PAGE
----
I stood in front of a giant pile of garbage at the East Quincy transfer site, rubber gloves in hand. Somewhere in that mound was my diamond wedding ring. A series of missteps led me to this moment early on a Tuesday morning.
On Saturday I hosted a party for my daughter’s birthday. After grocery shopping, I spent the afternoon working at the kitchen island. Following dinner and cleanup, my 2- and 4-year-old grandsons spent the night. And before we finally settled down to sleep in the den, we tried our sleeping bags in the basement and then the living room. I share this because it wasn’t a typical weekend.
Monday morning came all too fast and as I put on my jewelry to head out the door, my wedding ring wasn’t in its place. I didn’t think too much about it — figuring I had just set it somewhere — and drug my garbage can to the curb for Monday morning pickup and left.
After I had been at work for a couple of hours I noticed my empty ring finger and thought, “What if it’s in the garbage?” I went home, but it was too late, the Waste Management truck had already been there.
I went home for lunch and made a cursory look for my ring, but it wasn’t in an obvious place such as on the window ledge above the kitchen sink. I mentioned it to my daughter and she suggested that I call the garbage company just in case, but I decided to wait.
I reasoned that I would make a thorough search that evening and search I did — pulling cushions off couches, opening heater vents, looking into every vase or object that tiny fingers could have dropped a ring into. I retraced my steps from the kitchen to our three slumber party locations, without any luck. I looked in the same places over and over, with the irrational hope that it would appear. The next morning I called the garbage company.
I was in luck. I was told that based on my address, my garbage would have been the first on the truck, so that meant it would be last off at the transfer site. Even better news — my truck was the last one in Monday night, meaning my sacks of garbage should be the most accessible.
So there I stood Tuesday morning, ready to wade through the mountain of bags and waste, on the hunt for white bags with blue ties, when I received the bad news — the truck bound for the Lockwood Landfill in Nevada had departed earlier than usual that morning with most likely my garbage bags in tow. If I had called the night before, I could have looked then.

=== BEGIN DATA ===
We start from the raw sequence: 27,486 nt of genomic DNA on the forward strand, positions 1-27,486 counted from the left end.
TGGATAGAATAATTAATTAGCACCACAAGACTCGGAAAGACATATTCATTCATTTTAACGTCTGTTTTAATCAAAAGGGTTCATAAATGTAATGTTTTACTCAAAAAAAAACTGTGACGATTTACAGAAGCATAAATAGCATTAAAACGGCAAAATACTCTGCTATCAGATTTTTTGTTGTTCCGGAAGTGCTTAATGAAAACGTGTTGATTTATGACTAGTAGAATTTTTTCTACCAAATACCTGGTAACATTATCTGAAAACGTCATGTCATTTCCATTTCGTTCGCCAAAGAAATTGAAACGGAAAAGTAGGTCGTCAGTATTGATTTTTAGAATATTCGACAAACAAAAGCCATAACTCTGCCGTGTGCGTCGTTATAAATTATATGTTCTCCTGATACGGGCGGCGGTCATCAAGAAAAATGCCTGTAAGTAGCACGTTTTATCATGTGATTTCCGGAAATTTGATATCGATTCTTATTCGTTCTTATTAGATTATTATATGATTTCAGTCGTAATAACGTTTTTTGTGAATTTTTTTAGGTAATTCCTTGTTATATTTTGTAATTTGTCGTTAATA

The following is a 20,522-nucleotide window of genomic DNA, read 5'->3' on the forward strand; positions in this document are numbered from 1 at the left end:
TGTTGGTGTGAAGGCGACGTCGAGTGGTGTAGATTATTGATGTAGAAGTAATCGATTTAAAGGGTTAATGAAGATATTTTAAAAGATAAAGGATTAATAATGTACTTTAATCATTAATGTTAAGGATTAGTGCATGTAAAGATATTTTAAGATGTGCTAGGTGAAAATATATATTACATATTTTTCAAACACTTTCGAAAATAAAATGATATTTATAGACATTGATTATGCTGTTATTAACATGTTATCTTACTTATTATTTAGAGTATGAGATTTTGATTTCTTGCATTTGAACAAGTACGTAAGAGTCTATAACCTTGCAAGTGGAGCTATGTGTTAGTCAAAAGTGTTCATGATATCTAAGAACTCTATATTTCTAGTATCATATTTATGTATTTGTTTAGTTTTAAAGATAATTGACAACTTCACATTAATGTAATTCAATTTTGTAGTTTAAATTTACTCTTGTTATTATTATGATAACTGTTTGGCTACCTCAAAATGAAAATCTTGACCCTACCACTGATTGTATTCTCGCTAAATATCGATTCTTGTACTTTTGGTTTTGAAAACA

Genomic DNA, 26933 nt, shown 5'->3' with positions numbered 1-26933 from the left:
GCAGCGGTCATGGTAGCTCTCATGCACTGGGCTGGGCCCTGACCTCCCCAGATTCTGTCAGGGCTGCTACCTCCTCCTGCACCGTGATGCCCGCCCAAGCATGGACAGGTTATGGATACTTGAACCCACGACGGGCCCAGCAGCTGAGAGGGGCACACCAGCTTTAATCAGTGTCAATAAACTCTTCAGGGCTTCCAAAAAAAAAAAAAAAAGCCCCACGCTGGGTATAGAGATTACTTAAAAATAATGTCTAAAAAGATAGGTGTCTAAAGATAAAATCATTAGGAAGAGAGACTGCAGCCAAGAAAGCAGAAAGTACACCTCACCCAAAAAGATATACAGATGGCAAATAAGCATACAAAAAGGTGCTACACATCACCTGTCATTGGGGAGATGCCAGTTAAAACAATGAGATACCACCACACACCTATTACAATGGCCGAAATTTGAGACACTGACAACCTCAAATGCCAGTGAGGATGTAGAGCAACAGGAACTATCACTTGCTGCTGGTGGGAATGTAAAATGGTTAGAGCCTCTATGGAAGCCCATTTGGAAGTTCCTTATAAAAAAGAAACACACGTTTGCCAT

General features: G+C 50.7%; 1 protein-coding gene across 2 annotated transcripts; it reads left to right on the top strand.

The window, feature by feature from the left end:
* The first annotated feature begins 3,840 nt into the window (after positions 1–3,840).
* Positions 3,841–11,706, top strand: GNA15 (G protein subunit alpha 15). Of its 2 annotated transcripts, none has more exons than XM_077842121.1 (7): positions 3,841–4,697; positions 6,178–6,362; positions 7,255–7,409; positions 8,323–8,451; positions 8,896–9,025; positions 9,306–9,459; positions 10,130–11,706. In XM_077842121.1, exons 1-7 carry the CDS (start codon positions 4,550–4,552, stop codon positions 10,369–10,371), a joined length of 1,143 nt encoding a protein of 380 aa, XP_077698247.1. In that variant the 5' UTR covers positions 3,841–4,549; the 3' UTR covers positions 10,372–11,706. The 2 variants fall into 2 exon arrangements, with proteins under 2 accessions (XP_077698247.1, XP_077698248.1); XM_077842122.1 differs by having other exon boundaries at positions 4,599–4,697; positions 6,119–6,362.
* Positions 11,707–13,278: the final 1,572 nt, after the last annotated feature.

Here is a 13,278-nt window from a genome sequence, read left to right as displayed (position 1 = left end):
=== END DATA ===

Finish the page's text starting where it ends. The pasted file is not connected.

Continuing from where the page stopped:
Dejected, I headed home to change out of my garbage scavenging wardrobe. After retracing the past 48 hours, I concluded that I had probably swept my wedding ring into the garbage can as I cleaned off my kitchen island, but I couldn’t be 100 percent sure.
So I looked. I looked everywhere. I said a prayer to St. Anthony, but then immediately recanted it and asked him instead to find a missing girl who had been making national headlines. It didn’t seem right to waste a request to St. Anthony on a piece of jewelry when there was a teenager in jeopardy.
The ring didn’t turn up. The insurance company was polite, but informed me that since I didn’t have a separate rider on my policy, the most I would be entitled to would be $1,000 and even that wasn’t assured, since my ring disappeared under suspicious circumstances. I wonder what circumstances a missing piece of jewelry wouldn’t be considered suspicious.
While my husband wasn’t upset that I lost my ring, he wasn’t in the mood to replace it either. So, I looked at my options and I had a few, but ultimately decided to wear my grandmother’s wedding ring, vintage 1938.
While I am sorry that I lost my ring, it makes me very happy to look down and see hers. Maybe St. Anthony answered my prayer in an unexpected way. I found a ring that I was meant to wear.